Julian Rhine and “No God Flow” East Coast Influence

Julian Rhine

Julian Rhine and “No God Flow” East Coast Influence

Julian RhineBrooklyn rapper Julian Rhine has a distinct flow that clearly derives from his hometown. Even though he’s spent some of his career in Nashville (which is near enough to another hip hop mecca), he’s kept a close grip on his East Coast roots. In his new single “No God Flow”, he exemplifies his stylistic loyalty to Brooklyn.

“No God Flow” is equipped with a very classic hip-hop beat: almost entirely drum-driven with no real melody. Only an engaging hip-hop artist can fill that open air with enough personality to keep the song interesting. Julian Rhine does that well with a vocal delivery reminiscent of East Coast hip-hop artists such as GZA or Big L.

As the dynamics of this song do start out well, the essence of it eventually catches up and dulls down the excitement. About a minute in, the beat adds a swelling roar effect that rings way too close to dubstep electronics. Around this time, you also start listening to Julian Rhine’s lyrics and realizing something: while he does have a very polished voice for hip-hop, his lyrics don’t quite compare to any of his influences. It quickly becomes apparent that the lyrics are rushed and occasionally juvenile (Rhine even references Happy Gilmore at one point). So while the song started out with some quality indicators, it quickly burned out into the likes of contemporary rap.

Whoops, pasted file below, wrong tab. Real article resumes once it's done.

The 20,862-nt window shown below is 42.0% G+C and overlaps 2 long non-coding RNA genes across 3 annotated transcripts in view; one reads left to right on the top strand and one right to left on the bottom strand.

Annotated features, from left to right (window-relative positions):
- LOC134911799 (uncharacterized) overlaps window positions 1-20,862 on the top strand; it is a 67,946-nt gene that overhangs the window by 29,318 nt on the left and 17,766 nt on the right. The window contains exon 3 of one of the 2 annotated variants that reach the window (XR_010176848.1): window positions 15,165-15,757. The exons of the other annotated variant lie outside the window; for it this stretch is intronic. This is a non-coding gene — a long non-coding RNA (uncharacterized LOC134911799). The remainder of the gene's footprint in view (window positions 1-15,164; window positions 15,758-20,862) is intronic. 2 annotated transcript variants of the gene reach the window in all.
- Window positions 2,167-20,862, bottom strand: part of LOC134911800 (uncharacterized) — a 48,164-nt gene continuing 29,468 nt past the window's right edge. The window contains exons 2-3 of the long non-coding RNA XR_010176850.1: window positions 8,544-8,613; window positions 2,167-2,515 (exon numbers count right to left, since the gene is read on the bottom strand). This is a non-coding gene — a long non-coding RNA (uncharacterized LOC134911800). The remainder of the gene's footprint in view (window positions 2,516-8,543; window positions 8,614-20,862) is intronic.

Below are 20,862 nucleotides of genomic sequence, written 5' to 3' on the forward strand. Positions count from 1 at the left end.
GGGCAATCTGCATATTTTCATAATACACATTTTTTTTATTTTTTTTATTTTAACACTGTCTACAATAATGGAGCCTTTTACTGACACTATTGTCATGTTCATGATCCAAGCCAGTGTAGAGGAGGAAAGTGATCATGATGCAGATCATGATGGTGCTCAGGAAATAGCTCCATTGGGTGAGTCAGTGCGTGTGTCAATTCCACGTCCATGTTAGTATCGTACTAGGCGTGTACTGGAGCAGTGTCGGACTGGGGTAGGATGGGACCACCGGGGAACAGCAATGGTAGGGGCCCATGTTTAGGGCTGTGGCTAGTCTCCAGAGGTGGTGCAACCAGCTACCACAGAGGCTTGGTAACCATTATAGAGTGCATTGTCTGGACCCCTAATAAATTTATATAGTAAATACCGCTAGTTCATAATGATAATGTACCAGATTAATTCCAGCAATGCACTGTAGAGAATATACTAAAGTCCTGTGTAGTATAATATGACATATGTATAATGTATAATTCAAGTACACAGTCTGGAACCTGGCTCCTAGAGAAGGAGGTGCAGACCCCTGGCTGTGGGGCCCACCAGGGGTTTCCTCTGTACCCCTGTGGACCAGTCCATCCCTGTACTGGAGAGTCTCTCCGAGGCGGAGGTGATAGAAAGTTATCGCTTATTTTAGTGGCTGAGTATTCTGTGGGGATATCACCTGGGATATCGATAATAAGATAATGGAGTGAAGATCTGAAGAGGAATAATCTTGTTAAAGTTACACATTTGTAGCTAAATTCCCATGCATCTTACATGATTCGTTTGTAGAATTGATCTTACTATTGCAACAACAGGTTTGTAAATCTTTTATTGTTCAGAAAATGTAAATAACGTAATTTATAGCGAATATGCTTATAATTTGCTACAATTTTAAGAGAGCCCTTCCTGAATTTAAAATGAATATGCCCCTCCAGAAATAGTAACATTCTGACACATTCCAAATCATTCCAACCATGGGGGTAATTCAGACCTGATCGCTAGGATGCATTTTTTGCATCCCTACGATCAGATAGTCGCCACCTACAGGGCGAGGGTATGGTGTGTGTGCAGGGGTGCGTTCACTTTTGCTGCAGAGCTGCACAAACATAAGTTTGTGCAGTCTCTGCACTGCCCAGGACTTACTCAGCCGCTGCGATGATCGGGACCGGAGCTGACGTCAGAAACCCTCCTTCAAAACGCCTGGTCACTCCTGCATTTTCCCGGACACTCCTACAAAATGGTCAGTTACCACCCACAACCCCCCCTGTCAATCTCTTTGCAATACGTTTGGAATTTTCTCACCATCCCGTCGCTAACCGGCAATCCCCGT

In summation, Julian flows very well rhythmically and has the performance skill to do something really cool. Unfortunately, his lyrics aren’t as intriguing. I think he has the ability to write something interesting, but he just has to invest the time into it.

Bio:

Julian Rhine was born in The United States of America, a country known for its overzealous Christian, a homophobic fried chicken chain, and lax gun laws. He’s lucky he didn’t grow up in a cult or with his face blown off from one of the many unattended guns in the US. Thankfully, he was raised in Brooklyn, NY and managed to survive just fine off of Difara’s pizza and the words of another holy trinity: Biggie Smalls, the Beastie Boys, and the Beatles.

After graduating college in Nashville and moving to the East Village, NYC (right at the cross streets of junkie hell and a new brunch spot) he began his rap career as The White Rhino. Under that name, he recorded two albums and performed at successful venues in NYC, Vegas, and everywhere in between. His music video Stunning received over 100k hits on YouTube.

Websites:

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